"No," said Ma, and just then a mean little gust blew through the trees from the east. She swung her arm at us. "Get back inside!"

We ran. Ham and the adults came after us; Ma went directly out to the wood stack and brought in another armload of wood. She pushed an old blanket up against the back door after she came back. The wind had started to gust again, and the pieces of blue sky were gone.

This time there wasn't much lightning, just a couple flashes, but the wind was worse, and was out of the northeast, in swirls. Instead of thunder, we heard the cracking of trees falling from the weight of the caked snow on one side and the push of the wind from the other.

There was a sound like rocks hitting the roof, and we poked our heads out to see hail the size of walnuts pelting out of the sky. Down that hail came, and I swear, if a man had been out in that, he'd have been knocked simple. By nightfall it stopped, and it got so cold that we could see our breaths if we stood by the front door.

Sometime in the night I woke up, and looked out the window to see the moon shining off the trees and front yard like they was both made of glass. I dragged the quilt off my bed and went out to sleep in the front room by the stove. Ham and Hastings was already there.

It stayed cold as a dairyman's hand in December for the next two weeks, and felt colder because we knew we should have been warm. Me and Ham and Hastings just stayed by the woodstove at night, in case any more trees might fall and smash the back of the house; Florence slept under the table with Ma. Pa and Uncle Ed took the hatchet and chopped stairsteps in the ice up to the still, where they had a lean-to and kept the fire going under the corn mash.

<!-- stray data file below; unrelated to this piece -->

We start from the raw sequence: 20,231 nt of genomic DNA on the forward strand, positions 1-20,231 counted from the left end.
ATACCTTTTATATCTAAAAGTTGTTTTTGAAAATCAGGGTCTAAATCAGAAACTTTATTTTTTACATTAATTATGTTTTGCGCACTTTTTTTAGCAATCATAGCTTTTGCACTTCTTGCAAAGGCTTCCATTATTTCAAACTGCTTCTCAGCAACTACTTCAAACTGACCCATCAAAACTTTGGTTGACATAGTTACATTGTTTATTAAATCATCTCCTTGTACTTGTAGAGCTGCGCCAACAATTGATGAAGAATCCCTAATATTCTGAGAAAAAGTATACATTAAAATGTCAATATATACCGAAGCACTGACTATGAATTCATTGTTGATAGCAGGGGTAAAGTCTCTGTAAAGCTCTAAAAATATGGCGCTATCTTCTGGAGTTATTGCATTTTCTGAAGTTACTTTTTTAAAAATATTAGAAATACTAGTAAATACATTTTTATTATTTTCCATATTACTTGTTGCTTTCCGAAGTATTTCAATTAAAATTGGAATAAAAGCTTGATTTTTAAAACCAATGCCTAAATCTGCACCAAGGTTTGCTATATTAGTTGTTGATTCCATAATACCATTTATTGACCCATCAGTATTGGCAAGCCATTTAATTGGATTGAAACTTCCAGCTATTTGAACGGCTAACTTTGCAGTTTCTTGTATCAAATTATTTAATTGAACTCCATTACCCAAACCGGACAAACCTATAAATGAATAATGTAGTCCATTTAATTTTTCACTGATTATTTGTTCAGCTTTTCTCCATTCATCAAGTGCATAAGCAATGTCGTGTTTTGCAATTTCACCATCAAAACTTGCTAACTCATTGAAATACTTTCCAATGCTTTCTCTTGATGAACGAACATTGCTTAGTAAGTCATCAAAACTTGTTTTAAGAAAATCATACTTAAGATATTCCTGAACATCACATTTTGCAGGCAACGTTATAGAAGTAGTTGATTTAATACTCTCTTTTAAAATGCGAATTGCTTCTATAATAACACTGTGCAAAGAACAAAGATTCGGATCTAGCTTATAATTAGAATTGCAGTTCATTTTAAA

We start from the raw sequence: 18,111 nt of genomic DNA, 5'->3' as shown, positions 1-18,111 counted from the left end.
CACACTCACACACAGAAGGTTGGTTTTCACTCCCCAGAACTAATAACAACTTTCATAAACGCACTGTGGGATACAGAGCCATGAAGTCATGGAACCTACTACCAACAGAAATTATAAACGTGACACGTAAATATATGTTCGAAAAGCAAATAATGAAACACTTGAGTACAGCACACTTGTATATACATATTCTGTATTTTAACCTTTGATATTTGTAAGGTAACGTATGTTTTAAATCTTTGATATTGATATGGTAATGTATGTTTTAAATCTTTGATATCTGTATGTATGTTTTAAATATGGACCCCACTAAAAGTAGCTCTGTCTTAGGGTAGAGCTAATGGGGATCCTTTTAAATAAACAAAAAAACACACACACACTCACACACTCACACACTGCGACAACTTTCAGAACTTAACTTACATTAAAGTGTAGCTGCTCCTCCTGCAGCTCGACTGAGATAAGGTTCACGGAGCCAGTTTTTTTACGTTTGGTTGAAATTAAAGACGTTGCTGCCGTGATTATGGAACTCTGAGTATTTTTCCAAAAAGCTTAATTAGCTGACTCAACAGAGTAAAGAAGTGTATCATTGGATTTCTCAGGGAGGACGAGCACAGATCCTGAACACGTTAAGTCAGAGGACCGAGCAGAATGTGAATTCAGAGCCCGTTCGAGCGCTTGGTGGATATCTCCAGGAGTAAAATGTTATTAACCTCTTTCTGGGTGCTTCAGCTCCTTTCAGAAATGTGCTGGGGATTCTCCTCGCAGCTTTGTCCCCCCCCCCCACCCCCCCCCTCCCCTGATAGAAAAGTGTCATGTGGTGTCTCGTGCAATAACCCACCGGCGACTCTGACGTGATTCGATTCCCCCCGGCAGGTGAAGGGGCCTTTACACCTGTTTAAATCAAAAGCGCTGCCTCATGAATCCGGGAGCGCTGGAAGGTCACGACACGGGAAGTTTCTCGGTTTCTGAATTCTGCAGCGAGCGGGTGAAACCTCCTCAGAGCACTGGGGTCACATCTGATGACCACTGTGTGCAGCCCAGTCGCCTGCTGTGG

That storm had an unexpected benefit, though. Up at the top of the ridge, a small herd of does tried to get to the creek on their game trails in the early dawn, but the footing was so icy they just fell and slid down the mountain like they was on rolly-coasters and a couple of them fetched up against the trees near the house. Ma carved them up and we had some of the finest stewed venison you ever tasted in your life, along with so much dried venison jerky she had to empty out a chest of her dowry-goods and stack the vittles in there to carry to town to sell.

She didn't tell Pa and Uncle Ed about the does, as they was too engrossed in the maintenance of the still. She was a spiteful woman when she was irritated. She never told Pa about the money she made from the doe jerky until the revenuers found the still and burned down the house and we had to find a place in town.

"It's a wild wind that blows somebody some good," she told us when we packed the mules down the mountain that spring. "You keep your ears listening for the wind and your eyes on the sky, and nothing will catch you by surprise."

So don't be getting in a panic over your funny weather this spring. There were plenty of odd springs in the past. Just keep your wits about you, and don't believe everything that weatherman on TV says. Anybody who wears a suit that looks that bad can't be real reliable.

Article © Sand Pilarski. All rights reserved.
Published on 2006-05-01
1 Reader Comments
12:49:24 AM
Funny story, I enjoyed it. The dialect is cool. Folks living close to nature. And the weather remains unpredictable these days.